Three Republican Senators introduced a plan Monday to repeal the federal estate tax, moving to eliminate a tax on a small number of the wealthiest households just as leading Democrats ramp up calls to tax the richest Americans.
Senate Majority Leader Mitch McConnell (R-Ky.) joined Sens. Charles E. Grassley (R-Iowa) and John Thune (R-SD), members of the Senate Finance Committee, in releasing legislation to permanently repeal the federal estate tax, which conservatives refer to as “the death tax.”
The Republican tax law passed in 2017 already dramatically weakened the estate tax, allowing couples with $22 million to pass on their estates without facing the tax.
In 2018, following the GOP tax law, only 5,000 taxpayers were expected to file estate tax returns, according to projections by the American College of Trust and Estate Counsel, an organization of estate attorneys, based on Internal Revenue Service data. About 1,700 families are expected to actually pay the tax annually, said Howard Gleckman, a tax expert with the Tax Policy Center, a nonpartisan think tank.
The GOP’s renewed push to outright eliminate the estate tax comes the week after presidential candidate Sen. Elizabeth Warren (D-Mass.) proposed a new 2 percent “wealth tax” on Americans with more than $50 million, as well as a 3 percent tax on those with over $1 billion. Warren’s tax would affect 75,000 of the wealthiest U.S. families.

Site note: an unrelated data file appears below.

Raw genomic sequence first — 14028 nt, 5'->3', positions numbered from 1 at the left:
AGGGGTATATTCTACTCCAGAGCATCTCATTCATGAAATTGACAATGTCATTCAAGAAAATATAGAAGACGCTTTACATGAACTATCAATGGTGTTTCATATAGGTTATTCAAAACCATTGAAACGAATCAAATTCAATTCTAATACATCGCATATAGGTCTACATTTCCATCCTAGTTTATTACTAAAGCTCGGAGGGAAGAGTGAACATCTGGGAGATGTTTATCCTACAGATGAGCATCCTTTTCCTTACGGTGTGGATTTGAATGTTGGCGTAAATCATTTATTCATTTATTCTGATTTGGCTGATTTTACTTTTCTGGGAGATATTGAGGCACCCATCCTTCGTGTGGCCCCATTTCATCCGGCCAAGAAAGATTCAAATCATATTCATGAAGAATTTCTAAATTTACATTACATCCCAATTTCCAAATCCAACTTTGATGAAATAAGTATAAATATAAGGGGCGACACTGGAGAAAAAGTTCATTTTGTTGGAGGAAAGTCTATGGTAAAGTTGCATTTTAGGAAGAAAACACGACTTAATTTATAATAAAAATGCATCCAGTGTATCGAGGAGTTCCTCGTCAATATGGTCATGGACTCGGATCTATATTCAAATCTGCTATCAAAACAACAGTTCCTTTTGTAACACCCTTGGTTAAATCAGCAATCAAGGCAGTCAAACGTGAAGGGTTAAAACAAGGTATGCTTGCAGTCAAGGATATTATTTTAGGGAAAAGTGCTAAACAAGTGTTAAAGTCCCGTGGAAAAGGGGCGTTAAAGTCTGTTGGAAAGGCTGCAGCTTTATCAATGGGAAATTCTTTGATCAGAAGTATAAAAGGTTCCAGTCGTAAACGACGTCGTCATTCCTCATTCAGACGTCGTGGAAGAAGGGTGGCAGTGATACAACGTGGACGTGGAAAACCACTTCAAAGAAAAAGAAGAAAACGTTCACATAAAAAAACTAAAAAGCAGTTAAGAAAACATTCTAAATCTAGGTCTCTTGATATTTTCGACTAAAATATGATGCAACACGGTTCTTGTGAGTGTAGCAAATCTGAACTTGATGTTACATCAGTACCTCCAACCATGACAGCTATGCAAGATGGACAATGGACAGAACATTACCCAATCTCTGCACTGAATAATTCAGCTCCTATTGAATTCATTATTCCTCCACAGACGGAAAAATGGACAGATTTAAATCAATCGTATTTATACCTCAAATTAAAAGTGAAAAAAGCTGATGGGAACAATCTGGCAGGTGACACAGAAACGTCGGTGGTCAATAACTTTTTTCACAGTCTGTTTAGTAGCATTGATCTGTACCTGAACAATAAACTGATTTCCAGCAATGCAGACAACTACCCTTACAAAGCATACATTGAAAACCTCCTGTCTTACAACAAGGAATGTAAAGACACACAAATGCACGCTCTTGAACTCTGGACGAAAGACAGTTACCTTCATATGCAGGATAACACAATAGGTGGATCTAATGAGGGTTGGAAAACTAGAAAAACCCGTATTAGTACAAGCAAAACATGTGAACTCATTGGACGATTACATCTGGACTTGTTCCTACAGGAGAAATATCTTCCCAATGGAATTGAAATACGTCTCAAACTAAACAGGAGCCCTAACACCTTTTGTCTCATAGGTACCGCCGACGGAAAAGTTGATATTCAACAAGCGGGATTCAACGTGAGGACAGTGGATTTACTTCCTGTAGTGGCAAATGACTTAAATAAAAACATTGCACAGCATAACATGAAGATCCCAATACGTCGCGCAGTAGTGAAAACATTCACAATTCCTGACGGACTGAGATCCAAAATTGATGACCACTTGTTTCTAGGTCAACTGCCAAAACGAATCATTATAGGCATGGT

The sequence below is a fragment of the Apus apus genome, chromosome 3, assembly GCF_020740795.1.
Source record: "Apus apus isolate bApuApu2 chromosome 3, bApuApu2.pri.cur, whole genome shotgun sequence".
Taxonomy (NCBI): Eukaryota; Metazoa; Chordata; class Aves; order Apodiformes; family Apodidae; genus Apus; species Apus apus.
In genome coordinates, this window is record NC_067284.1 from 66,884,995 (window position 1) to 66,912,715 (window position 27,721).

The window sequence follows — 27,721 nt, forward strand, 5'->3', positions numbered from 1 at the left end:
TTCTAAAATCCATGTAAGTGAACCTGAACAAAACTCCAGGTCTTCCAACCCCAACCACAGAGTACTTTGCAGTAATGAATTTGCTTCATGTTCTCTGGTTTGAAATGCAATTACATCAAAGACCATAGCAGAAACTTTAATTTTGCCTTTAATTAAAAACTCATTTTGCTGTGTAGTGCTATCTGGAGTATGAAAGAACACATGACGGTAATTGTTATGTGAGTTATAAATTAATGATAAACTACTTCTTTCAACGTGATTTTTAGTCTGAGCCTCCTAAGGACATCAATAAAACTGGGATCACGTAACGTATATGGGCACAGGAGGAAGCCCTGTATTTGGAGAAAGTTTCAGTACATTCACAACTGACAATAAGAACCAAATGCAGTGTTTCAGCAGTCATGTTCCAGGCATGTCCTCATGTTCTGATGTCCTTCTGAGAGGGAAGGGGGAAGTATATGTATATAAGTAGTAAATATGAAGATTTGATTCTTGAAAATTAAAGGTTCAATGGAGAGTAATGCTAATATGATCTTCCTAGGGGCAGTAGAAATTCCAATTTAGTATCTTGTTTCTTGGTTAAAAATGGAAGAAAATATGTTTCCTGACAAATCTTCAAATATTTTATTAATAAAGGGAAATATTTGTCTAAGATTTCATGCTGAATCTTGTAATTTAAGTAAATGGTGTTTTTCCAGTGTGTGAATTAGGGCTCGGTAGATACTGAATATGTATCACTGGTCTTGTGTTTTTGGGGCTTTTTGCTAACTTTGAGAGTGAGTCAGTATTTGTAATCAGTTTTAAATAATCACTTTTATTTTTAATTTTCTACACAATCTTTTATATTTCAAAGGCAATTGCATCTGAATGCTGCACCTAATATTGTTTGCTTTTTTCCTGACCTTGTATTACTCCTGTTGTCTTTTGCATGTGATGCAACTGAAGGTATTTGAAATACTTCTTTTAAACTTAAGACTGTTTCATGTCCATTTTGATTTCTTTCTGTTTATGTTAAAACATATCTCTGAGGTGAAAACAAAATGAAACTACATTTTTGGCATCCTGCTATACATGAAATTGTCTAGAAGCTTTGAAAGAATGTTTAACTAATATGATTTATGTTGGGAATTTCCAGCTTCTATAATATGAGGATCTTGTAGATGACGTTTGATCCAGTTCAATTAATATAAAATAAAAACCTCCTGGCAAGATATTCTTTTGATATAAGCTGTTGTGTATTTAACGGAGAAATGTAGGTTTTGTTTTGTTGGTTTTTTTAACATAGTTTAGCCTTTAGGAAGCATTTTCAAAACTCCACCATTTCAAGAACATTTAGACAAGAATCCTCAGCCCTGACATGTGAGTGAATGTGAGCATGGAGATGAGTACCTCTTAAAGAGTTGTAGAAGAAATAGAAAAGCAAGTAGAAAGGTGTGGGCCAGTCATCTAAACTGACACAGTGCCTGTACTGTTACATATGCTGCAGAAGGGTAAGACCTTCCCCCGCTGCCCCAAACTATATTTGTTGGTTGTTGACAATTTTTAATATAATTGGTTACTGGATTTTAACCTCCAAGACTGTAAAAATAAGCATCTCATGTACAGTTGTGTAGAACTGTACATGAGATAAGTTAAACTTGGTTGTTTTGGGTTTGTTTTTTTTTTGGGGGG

Conservatives have said the estate tax unfairly takes from Americans who already paid taxes on assets at the time they were acquired, while liberals counter higher taxes on the rich are necessary to bring in federal revenue and level the economic playing field.
“On the right, death is not a taxable event, and the estate tax represents double taxation and an administrative headache,” said Brian Riedl, conservative economist at the Manhattan Institute, a right-leaning think tank. “On the left, the estate tax is a vital source of eliminating inequality. It’s a completely different framework.”
Before the 2017 GOP tax law, an individual could pass on up to $5.45 million without paying the estate tax, which would then take a cut of up to 40 percent from wealth above that threshold. The law doubled that minimum, exempting all estates worth less than $11.2 million. Couples filing jointly can now pass on more than $22.4 million before the tax sets in.
The estate tax is projected to account for about 0.6 percent of the federal budget in 2018, down from more than 1 percent in the 2000s, according to the Joint Committee on Taxation.